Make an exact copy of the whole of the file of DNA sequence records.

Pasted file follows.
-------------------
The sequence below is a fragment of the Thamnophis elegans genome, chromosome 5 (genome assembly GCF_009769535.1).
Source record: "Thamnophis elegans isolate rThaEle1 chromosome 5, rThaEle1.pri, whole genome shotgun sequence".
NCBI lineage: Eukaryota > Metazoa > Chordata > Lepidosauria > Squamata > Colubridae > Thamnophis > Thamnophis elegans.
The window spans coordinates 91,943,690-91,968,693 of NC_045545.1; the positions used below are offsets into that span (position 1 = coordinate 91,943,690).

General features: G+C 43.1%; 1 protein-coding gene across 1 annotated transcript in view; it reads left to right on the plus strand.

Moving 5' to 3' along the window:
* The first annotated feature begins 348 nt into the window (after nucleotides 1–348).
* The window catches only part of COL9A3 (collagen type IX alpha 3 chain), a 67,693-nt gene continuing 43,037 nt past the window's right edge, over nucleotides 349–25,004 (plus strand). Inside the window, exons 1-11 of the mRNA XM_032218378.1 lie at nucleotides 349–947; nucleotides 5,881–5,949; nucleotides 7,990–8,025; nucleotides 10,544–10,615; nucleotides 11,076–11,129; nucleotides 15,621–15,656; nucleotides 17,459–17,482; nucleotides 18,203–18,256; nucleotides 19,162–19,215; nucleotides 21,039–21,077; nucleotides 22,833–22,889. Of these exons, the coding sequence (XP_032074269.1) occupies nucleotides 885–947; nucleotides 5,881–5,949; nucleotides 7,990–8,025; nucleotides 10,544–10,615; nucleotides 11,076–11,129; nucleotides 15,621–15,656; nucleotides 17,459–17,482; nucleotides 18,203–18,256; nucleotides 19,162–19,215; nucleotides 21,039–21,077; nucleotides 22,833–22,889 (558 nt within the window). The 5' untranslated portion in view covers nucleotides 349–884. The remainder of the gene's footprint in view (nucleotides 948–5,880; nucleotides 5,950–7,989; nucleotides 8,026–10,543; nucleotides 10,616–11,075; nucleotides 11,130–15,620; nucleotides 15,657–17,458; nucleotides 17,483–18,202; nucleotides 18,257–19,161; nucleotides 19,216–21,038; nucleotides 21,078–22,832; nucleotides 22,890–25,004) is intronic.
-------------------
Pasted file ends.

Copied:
The sequence below is a fragment of the Thamnophis elegans genome, chromosome 5 (genome assembly GCF_009769535.1).
Source record: "Thamnophis elegans isolate rThaEle1 chromosome 5, rThaEle1.pri, whole genome shotgun sequence".
NCBI lineage: Eukaryota > Metazoa > Chordata > Lepidosauria > Squamata > Colubridae > Thamnophis > Thamnophis elegans.
The window spans coordinates 91,943,690-91,968,693 of NC_045545.1; the positions used below are offsets into that span (position 1 = coordinate 91,943,690).

General features: G+C 43.1%; 1 protein-coding gene across 1 annotated transcript in view; it reads left to right on the plus strand.

Moving 5' to 3' along the window:
* The first annotated feature begins 348 nt into the window (after nucleotides 1–348).
* The window catches only part of COL9A3 (collagen type IX alpha 3 chain), a 67,693-nt gene continuing 43,037 nt past the window's right edge, over nucleotides 349–25,004 (plus strand). Inside the window, exons 1-11 of the mRNA XM_032218378.1 lie at nucleotides 349–947; nucleotides 5,881–5,949; nucleotides 7,990–8,025; nucleotides 10,544–10,615; nucleotides 11,076–11,129; nucleotides 15,621–15,656; nucleotides 17,459–17,482; nucleotides 18,203–18,256; nucleotides 19,162–19,215; nucleotides 21,039–21,077; nucleotides 22,833–22,889. Of these exons, the coding sequence (XP_032074269.1) occupies nucleotides 885–947; nucleotides 5,881–5,949; nucleotides 7,990–8,025; nucleotides 10,544–10,615; nucleotides 11,076–11,129; nucleotides 15,621–15,656; nucleotides 17,459–17,482; nucleotides 18,203–18,256; nucleotides 19,162–19,215; nucleotides 21,039–21,077; nucleotides 22,833–22,889 (558 nt within the window). The 5' untranslated portion in view covers nucleotides 349–884. The remainder of the gene's footprint in view (nucleotides 948–5,880; nucleotides 5,950–7,989; nucleotides 8,026–10,543; nucleotides 10,616–11,075; nucleotides 11,130–15,620; nucleotides 15,657–17,458; nucleotides 17,483–18,202; nucleotides 18,257–19,161; nucleotides 19,216–21,038; nucleotides 21,078–22,832; nucleotides 22,890–25,004) is intronic.